February is a tricky time of year for me, because it comes just before March, and my mother’s birthday was on the 21st, the first day of spring. She also died in April, on a stunning spring day. So in February every year I notice myself feeling a bit strange. Occasionally remnants of old fears and obsessions, now mostly gone, resurface, and ringing loudly at me like a bell of mindfulness, eventually the message they bring get’s through: I’m approaching mum-time-of-year, and even though she died in 2007, this is still a grieving time.
This year I decided to embrace it. I dug out my box of family photos, and took out two wonderful pictures of her, and put them on a corner table in our living room. Here is the first, taken in Cornwall:
When I think of death I think of a return to an infinite source of beauty, creation and light, something my mother constantly pointed out to us while she was alive by highlighting the beauty of the world around us.
There, on the cliff-tops in cornwall, you can feel the most direct connection with that infinite source, out of which perhaps everything emmerges, and into which perhaps we’ll return. Like the wonderful analogy of the waves and the water – we are to the Universe as waves are to water – we rise like a wave out of everything into this human form (and if we look deeply we can keep a feeling of connection with the Universe/water from which our waves rise, while we are alive) and later we return back into the water of everything again, perhaps to rise later on another wave – “surfing the waves of birth and death”.
The other photo I found was of my mother and her bother-in-law – my uncle Colin, who died the year before her – in his vegetable patch. To the extent that I do have an image of a more conventional heaven, it would look just like this, and this is what they would be doing in it:
A glorious summer vegetable patch, and my mother and her brother-in-law would almost certainly be up there gardening in it, peering out at us from behind a giant sunflower. Thanks to the benefit of wisdom far greater than mine, the wonderful thing is that I can take this heavenly garden idea with me into the here and now. When I walk in the park and see the early spring buds bursting with life on the rose bushes and tree branches, and the white blossom on the almond trees, if I look carefully I can see my mother.
My mother returning-as-spring. She isn’t in that heavenly garden in some far off place, she is part of the heavenly garden that is available to me right here and now when I walk in the park and quiet my mind enough to be open to these very healing realities. My appreciation of the beauty of the park is my mother’s appreciation of beauty passed on to me, so she lives on with me like that. The deep warm reds of the new shoots on the stalks of the roses, are the colours of the scarves she wore as winter turned to spring, so she lives on in their new life, and greets me in the rose garden.
Seeing things this way makes me smile, and even though the strong emotions of grief can still surface when I’m not expecting it – like when I saw some happy grandparents dropping their granddaughter off at my son’s class today and I realised his grandmother would never do the same – by embracing this time of year like this, everything has changed for the better.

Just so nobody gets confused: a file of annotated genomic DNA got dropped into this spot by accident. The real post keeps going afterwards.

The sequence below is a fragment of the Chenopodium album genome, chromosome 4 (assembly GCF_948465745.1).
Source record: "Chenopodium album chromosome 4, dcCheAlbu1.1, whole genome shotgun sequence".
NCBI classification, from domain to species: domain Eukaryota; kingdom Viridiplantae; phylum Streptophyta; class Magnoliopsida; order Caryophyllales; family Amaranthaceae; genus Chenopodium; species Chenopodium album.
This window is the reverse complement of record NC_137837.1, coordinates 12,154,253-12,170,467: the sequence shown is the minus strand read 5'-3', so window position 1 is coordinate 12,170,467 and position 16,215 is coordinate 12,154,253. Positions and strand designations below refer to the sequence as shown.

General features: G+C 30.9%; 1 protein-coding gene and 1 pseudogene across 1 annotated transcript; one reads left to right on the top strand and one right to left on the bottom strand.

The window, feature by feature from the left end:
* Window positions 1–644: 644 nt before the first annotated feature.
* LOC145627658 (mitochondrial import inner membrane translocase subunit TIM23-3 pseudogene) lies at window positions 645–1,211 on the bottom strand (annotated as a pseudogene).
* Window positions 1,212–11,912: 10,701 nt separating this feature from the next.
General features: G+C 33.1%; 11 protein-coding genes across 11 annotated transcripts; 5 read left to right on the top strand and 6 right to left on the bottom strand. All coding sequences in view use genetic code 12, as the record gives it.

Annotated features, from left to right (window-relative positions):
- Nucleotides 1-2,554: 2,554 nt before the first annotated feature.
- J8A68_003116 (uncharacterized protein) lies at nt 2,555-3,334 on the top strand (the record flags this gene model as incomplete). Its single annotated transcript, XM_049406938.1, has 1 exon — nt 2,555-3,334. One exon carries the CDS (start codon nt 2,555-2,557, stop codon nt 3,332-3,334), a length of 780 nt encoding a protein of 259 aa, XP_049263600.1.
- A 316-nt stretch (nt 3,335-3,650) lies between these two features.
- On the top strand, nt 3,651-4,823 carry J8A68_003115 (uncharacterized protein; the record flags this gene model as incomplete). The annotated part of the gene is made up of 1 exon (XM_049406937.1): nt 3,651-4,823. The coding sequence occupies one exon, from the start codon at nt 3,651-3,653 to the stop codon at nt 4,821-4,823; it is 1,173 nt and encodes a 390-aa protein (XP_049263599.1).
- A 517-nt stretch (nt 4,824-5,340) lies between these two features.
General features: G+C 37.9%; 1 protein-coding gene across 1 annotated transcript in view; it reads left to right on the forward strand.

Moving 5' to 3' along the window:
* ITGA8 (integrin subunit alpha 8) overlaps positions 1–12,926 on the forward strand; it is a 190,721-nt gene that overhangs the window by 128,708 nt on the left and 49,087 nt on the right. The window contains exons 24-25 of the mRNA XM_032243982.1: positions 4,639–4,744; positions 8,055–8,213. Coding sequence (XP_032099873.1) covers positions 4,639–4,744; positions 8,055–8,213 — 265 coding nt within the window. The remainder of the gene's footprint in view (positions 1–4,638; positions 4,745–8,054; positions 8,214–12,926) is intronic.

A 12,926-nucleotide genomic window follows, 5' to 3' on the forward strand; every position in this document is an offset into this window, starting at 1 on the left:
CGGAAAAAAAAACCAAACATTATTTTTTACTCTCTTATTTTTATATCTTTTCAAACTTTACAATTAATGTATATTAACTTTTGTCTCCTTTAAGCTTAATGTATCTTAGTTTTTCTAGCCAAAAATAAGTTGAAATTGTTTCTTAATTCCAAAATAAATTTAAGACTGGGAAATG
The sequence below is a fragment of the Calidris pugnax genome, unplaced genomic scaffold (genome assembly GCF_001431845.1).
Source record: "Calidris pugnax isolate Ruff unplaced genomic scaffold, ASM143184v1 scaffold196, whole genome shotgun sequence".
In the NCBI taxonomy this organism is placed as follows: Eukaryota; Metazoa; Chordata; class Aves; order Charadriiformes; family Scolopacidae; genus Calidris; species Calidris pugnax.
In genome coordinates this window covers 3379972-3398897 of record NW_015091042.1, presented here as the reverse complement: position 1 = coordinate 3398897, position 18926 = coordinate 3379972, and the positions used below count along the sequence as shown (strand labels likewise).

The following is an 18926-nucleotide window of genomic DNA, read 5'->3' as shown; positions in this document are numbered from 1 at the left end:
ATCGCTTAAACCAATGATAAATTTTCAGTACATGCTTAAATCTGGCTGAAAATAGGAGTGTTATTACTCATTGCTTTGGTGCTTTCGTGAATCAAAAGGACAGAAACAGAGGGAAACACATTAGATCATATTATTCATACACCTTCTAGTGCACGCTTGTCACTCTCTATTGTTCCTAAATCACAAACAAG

My mother is in the park and the way I look at the surfacing spring flowers, she is in this heaven we have all around us on earth right now. She is with me whenever I look deeply for her, she can even be with us when I drop my son off at school if I take her along, and in all these ways, she has never really died.
Recommended Further Reading: The Book No Death, No Fear by Thich Nhat Hanh
10 thoughts on “Good Grief”
Thank you, you gave me joy. My dear god-mother Hanna walks the heavenly gardens around us with your mother. They are probably talking about the right time to trim black current bushes or lilac or how to brew a good cup of coffee to enjoy in the shade of the yew. All around us.
I too lost my mother a while back (and the year before that, my sister) so that she never knew my beautiful daughter, now 8. I share that sharp stab of pain (and envy) when I see happy grandparents and children. Like you, I’ve found the Buddhist idea of the sea of life with each individual life as a wave, discrete for a time, then merging once more with the whole, is a comfort to me…most of the time anyway. I also allow myself to grieve for the loss of the individual waves who won’t come again in the same form. I like your posts and often read them. I’m a yoga teacher (newly qualified) and so very much a baby Buddhist…but learning. Thanks.
Thanks to you too Anne for your comment. It’s nice to know I’m not alone in having these moments when seeing other grandparents.
Thanks Dagmar, ‘all around us’, yes, that’s a great thought.
Thank you for writing this moving tribute to your mother, Ben. It was beautiful and poignant. Celebrating a person’s life seems like the best way to temper the grief of their passing. It takes courage, but it’s the only way forward. I’m sure that by writing this you’ve helped other people to realize this too, and that is a difficult but valuable lesson.
Lovely post, blessings to you and your family.x
Thank you Melanie.
My mother too was born on March 21…it will be 5 years now since she’s gone. She shared your mother’s love of gardening, it’s marvelous and healing wonders, as do I. Cornwall sounds magical! Thank you for the bittersweet memory of your mother…she must have been as lovely as mine and likewise would have relished seeing her grandchildren become extraordinary people. I will think of you as March 21 grows closer.
Thank you Susan, I shall remember you too. Cornwall is amazing, a very magical place, I know the north coast well, around Morwenstow. The cliffs there are very special.
Comments are closed.